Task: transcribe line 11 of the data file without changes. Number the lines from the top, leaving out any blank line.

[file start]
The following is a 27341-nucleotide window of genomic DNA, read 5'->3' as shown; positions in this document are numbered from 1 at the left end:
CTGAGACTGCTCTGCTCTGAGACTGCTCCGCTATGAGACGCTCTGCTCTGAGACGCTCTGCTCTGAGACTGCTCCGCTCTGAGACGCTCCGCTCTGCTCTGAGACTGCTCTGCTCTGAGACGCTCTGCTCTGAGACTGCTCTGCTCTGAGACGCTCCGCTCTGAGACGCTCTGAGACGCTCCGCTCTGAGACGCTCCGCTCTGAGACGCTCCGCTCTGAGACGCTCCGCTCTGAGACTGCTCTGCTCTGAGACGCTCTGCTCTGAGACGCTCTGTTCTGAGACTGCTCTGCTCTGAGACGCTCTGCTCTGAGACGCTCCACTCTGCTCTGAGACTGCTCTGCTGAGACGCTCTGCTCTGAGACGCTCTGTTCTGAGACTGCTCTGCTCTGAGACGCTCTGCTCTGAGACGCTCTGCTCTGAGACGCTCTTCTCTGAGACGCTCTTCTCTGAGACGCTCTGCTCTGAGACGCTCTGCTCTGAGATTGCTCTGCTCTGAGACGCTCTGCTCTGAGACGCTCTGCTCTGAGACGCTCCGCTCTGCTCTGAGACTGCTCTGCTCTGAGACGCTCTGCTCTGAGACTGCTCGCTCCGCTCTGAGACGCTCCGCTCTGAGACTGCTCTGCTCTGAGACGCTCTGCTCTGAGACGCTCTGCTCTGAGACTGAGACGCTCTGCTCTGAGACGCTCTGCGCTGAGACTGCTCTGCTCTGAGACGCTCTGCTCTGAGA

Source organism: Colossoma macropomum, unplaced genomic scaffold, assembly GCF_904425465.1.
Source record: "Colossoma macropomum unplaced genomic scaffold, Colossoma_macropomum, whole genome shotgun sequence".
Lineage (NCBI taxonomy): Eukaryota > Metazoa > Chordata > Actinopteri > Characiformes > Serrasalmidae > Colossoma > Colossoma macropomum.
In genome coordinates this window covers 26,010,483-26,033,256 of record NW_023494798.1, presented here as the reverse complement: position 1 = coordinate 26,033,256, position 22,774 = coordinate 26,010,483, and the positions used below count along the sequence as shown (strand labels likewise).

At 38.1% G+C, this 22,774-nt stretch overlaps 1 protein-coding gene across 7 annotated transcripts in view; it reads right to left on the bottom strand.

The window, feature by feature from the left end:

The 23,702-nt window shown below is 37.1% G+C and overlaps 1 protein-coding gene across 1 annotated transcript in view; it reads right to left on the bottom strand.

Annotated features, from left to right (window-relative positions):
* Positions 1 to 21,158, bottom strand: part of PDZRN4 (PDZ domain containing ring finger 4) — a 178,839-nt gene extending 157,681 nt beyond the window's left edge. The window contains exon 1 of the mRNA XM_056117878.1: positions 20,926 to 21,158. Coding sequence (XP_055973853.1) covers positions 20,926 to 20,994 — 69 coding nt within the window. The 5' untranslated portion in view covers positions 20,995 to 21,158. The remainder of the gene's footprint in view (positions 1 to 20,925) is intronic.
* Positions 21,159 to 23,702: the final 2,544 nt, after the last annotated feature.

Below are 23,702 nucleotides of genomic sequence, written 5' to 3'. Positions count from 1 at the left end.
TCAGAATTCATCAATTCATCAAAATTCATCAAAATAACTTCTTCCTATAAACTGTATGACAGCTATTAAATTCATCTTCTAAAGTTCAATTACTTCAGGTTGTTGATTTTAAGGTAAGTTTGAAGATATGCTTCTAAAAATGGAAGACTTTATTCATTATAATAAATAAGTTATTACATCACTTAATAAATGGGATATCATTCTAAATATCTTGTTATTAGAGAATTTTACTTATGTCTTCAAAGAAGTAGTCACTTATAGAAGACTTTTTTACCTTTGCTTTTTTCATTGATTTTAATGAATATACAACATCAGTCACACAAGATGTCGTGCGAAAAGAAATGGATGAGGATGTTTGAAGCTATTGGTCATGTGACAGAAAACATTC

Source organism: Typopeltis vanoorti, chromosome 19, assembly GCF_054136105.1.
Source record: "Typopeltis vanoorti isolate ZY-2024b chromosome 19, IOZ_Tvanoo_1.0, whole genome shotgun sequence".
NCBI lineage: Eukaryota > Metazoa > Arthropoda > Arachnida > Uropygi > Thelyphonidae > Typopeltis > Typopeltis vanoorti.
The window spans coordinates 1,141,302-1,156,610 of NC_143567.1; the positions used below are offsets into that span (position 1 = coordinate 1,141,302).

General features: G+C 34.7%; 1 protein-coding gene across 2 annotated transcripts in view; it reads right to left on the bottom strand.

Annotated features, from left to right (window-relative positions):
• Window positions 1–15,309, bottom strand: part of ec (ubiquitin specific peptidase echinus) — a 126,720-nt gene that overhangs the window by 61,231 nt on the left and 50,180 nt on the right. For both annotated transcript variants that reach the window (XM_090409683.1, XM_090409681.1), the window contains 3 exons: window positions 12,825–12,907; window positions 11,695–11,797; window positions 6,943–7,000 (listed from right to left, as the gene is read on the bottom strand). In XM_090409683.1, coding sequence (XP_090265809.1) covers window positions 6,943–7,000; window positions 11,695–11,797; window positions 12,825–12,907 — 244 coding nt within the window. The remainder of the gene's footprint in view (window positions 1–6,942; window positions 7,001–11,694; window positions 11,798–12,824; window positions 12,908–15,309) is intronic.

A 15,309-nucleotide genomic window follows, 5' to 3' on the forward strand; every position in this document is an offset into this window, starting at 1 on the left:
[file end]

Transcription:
* Positions 1 to 21,158, bottom strand: part of PDZRN4 (PDZ domain containing ring finger 4) — a 178,839-nt gene extending 157,681 nt beyond the window's left edge. The window contains exon 1 of the mRNA XM_056117878.1: positions 20,926 to 21,158. Coding sequence (XP_055973853.1) covers positions 20,926 to 20,994 — 69 coding nt within the window. The 5' untranslated portion in view covers positions 20,995 to 21,158. The remainder of the gene's footprint in view (positions 1 to 20,925) is intronic.